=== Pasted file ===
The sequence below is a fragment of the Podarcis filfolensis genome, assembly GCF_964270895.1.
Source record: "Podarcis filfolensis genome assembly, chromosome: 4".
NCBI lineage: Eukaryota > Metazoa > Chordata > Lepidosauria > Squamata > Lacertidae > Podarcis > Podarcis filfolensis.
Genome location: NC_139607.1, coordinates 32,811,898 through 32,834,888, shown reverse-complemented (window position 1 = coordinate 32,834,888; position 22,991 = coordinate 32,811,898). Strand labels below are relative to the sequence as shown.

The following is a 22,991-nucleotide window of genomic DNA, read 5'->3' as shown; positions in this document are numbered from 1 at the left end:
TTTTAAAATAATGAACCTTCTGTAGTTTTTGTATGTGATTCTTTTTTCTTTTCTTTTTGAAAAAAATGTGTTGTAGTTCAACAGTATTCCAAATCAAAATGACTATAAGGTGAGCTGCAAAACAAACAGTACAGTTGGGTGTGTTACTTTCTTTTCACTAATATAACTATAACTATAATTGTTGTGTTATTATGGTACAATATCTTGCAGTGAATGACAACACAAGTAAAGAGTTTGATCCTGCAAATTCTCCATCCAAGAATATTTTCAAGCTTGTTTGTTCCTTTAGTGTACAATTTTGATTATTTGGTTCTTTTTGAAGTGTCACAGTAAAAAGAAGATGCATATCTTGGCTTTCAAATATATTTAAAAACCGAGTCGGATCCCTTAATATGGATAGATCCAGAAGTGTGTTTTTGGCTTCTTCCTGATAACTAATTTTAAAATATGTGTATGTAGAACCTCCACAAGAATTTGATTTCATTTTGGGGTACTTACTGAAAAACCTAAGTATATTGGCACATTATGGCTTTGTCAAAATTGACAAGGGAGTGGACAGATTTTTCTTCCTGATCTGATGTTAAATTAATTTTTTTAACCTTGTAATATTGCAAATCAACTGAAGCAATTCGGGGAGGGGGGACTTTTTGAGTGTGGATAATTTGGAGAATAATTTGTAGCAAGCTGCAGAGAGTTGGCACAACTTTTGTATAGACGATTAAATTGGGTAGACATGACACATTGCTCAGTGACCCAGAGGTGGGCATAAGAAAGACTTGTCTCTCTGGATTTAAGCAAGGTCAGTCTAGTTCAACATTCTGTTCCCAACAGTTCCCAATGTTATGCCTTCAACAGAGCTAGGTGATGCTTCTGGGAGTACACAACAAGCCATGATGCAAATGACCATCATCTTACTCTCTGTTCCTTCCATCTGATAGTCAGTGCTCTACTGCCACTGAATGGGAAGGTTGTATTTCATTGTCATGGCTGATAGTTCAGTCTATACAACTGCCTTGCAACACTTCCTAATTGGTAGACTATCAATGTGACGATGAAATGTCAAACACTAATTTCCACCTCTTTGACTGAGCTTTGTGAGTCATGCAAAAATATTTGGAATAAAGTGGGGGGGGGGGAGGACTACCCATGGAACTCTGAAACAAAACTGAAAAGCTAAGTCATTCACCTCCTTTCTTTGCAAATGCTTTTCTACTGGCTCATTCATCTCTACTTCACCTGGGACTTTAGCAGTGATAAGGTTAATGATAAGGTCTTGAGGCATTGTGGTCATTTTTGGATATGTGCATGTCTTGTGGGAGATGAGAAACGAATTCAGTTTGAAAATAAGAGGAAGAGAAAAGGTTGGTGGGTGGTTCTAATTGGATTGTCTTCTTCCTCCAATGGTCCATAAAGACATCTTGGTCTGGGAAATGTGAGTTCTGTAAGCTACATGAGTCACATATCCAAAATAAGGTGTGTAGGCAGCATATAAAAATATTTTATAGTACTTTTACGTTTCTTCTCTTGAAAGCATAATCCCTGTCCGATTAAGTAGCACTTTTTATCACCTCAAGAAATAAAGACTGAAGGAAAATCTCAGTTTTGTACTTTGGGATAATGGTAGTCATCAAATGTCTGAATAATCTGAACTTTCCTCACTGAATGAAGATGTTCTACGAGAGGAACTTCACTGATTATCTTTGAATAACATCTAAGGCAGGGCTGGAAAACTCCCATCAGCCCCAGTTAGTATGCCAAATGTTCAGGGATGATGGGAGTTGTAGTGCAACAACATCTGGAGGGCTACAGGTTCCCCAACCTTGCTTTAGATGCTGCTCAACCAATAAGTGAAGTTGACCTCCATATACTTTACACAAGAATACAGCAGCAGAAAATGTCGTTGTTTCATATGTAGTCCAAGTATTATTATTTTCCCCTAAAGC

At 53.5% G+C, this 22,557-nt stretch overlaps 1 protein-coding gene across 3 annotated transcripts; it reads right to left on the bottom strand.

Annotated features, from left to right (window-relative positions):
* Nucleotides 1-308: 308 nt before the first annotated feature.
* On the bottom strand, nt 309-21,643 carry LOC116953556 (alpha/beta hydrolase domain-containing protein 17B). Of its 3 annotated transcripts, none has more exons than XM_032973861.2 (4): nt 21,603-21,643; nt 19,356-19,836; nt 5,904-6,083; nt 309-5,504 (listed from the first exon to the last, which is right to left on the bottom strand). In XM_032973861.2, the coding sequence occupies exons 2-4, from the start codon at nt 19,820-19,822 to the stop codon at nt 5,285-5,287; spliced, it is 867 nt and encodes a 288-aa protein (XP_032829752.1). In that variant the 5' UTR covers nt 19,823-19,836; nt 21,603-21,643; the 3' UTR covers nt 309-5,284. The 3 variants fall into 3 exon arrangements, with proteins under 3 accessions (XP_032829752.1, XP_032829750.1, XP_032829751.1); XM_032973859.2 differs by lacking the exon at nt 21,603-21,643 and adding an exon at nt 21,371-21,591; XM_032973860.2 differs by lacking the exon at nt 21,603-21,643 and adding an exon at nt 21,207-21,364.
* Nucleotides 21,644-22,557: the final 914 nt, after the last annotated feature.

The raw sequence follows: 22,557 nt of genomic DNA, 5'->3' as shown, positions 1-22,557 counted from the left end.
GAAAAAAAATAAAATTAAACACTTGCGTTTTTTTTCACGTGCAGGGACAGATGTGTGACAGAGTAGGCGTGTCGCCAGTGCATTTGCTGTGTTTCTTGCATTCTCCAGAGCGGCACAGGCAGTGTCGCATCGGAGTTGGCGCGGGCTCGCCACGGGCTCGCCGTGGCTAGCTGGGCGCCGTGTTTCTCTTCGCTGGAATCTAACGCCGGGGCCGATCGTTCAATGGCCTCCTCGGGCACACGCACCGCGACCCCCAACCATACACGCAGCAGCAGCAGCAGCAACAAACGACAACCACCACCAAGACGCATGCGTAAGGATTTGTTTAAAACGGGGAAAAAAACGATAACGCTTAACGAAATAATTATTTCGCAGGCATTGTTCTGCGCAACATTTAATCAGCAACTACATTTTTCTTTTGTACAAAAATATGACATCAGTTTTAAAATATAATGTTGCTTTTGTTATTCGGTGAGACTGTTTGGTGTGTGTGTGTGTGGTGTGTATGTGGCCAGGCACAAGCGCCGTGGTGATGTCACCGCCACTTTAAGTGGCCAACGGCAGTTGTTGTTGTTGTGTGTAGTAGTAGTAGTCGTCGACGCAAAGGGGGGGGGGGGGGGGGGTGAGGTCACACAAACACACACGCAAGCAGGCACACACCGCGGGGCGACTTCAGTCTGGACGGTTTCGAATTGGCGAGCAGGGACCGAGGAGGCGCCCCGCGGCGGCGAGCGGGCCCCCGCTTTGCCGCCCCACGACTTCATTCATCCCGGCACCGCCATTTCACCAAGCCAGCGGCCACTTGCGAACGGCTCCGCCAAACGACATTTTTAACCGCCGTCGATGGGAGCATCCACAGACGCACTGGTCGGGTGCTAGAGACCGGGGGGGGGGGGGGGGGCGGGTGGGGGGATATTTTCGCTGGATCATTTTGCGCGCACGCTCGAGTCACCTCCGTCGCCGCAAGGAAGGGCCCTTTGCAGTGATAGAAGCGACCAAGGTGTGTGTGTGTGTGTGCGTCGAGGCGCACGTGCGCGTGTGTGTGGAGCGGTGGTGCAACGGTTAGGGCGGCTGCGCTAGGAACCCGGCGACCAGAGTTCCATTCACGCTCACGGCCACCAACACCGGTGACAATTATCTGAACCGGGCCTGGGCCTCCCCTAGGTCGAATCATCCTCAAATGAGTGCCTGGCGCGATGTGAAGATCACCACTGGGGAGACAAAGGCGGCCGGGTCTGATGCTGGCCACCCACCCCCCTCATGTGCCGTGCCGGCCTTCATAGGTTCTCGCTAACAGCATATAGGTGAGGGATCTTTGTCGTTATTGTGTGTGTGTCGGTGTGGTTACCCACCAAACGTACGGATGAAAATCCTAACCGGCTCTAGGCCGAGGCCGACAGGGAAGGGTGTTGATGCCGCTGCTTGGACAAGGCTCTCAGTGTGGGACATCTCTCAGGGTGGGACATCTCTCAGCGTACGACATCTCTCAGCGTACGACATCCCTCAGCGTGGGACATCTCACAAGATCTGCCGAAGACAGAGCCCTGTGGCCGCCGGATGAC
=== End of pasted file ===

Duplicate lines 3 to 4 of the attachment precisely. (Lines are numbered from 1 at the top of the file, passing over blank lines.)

NCBI lineage: Eukaryota > Metazoa > Chordata > Lepidosauria > Squamata > Lacertidae > Podarcis > Podarcis filfolensis.
Genome location: NC_139607.1, coordinates 32,811,898 through 32,834,888, shown reverse-complemented (window position 1 = coordinate 32,834,888; position 22,991 = coordinate 32,811,898). Strand labels below are relative to the sequence as shown.